Nanomaterial research has grown exponentially for biomedical applications in imaging, diagnostics and therapeutics. Within these areas laser nanoparticle heating uniquely enables important applications including molecular delivery or destruction, endosomal release of genes or siRNA, and selective cell or tumor destruction, with nano to macro-scale spatiotemporal control and precision. While our studies were initially motivated to support in vitro and in vivo biomedical applications, further study of laser nanoparticle heat transfer at a fundamental level, suggested a further opportunity for use in point-of-care diagnostics, in particular for gold nanoparticle (GNP) based lateral flow assays. The lateral flow immunoassay (LFA) is a point-of-care diagnostic test that has found broad applications in medicine, agriculture, and over-the-counter personal use such as for pregnancy testing. Within the LFA, antibody-coated GNPs are used as reporters due to accumulation (i.e. antigen-antibody recognition) on a test line that leads to a visually detectable signal due to a deep red color indicative of GNP accumulation. However, one universally recognized limitation of LFA is the low sensitivity of this visual readout. In this work, we developed a low cost solution to this sensitivity using laser GNP heating. Specifically, metallic nanoparticles generate heat upon optical (i.e. laser) stimulation. This in turn can be used to enhance detection of GNPs, creating a thermal contrast amplification (TCA). We have shown that TCA improves the analytical sensitivity on several existing, commercial LFAs. For instance, our results show a 32-fold improvement in analytical sensitivity using an FDA-approved cryptococcal antigen LFA. My dissertation then describes the development of TCA devices and components that will ultimately allow clinical, laboratory and eventually lay people alike to use and benefit from the technology. In particular, a benchtop TCA prototype device is described and engineering efforts continue to place TCA in a number of clinical laboratories and eventually create a product for infectious disease detection. The absorption and heat generation from nanoparticles eventually determine the magnitude of TCA. Thus, the use of higher heat generating nanoparticles can further improve the LFA sensitivity. Literature suggests that nanoparticle morphology plays an important role in the optical absorption, and nanorods absorb more light energy than nanospheres with the same amount of gold per particle based on previous calculations. Our study suggests that the optical absorption and extinction of gold nanorods are significantly reduced (more than 70%) by polydispersity (i.e. distribution of size and shape) while relatively unaffected for gold nanospheres (less than 10% change). This indicates that the expected enhancement due to absorption of gold nanorods over nanospheres may be greatly diminished by the presence of polydispersity in real nanoparticle samples. Further work incorporating higher heating gold nanoparticles (i.e. larger gold spheres and well characterized gold nanorods) to improve existing lateral flow assays such as to one day rival the sensitivity of more costly, time and labor intesive laboratory testing is underway. In summary, this dissertation describes the foundation of a new technology entitled: Thermal Contrast Amplication (TCA). TCA has been patented and licensed by a start up that is pursuing commercialization and broader societal impact of the technology. Future work including the development of a handheld TCA device for point-of-care diagnostics, and a next generation LFA optimized for TCA are underway. TCA and LFA together represent a potential disruptive platform technology that can improve early diagnosis of infectious diseases and general biomolecular screening in areas of medicine, agriculture, and biodefense where a quick and sensitive detection is needed.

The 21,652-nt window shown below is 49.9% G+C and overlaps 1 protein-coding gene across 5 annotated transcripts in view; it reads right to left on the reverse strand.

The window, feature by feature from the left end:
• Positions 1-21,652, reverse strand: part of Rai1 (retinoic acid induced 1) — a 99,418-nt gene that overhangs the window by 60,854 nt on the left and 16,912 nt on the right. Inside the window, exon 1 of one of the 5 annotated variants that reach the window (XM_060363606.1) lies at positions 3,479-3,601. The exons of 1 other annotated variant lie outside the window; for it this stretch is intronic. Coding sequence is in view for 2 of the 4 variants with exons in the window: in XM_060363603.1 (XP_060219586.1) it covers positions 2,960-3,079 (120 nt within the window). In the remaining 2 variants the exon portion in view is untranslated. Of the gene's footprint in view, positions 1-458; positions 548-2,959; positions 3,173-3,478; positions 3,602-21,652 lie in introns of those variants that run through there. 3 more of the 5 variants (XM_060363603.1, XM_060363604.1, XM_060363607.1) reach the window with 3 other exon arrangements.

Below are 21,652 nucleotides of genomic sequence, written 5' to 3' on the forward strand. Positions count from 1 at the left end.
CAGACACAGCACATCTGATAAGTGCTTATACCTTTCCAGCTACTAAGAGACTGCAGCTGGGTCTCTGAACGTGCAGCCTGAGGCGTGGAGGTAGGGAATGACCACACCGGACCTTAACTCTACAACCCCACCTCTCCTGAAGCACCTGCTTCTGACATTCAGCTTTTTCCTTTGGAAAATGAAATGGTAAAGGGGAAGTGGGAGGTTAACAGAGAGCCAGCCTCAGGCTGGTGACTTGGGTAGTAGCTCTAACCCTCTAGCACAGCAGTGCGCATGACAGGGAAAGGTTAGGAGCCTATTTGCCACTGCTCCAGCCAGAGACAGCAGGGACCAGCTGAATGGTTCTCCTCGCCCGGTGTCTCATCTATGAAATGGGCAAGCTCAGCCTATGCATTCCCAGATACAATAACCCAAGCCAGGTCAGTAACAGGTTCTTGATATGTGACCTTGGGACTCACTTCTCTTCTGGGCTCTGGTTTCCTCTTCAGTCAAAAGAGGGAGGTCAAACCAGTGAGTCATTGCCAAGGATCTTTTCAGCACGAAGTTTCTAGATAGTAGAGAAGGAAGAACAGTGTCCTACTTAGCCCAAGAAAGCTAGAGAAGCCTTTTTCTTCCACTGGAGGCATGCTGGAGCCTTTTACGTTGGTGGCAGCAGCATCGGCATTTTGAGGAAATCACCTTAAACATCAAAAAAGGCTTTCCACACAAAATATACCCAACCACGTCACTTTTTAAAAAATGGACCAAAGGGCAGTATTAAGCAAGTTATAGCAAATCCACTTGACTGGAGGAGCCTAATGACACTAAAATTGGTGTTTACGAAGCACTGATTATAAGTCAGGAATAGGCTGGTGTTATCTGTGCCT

University of Minnesota Ph.D. dissertation.June 2014. Major: Mechanical Engineering. Advisor: John Bischof. 1 computer file (PDF); xi, 216 pages.
Laser Induced Gold Nanoparticle Heating: Thermal Contrast in Lateral Flow Immunoassays.
Retrieved from the University of Minnesota Digital Conservancy,
Content distributed via the University of Minnesota's Digital Conservancy may be subject to additional license and use restrictions applied by the depositor.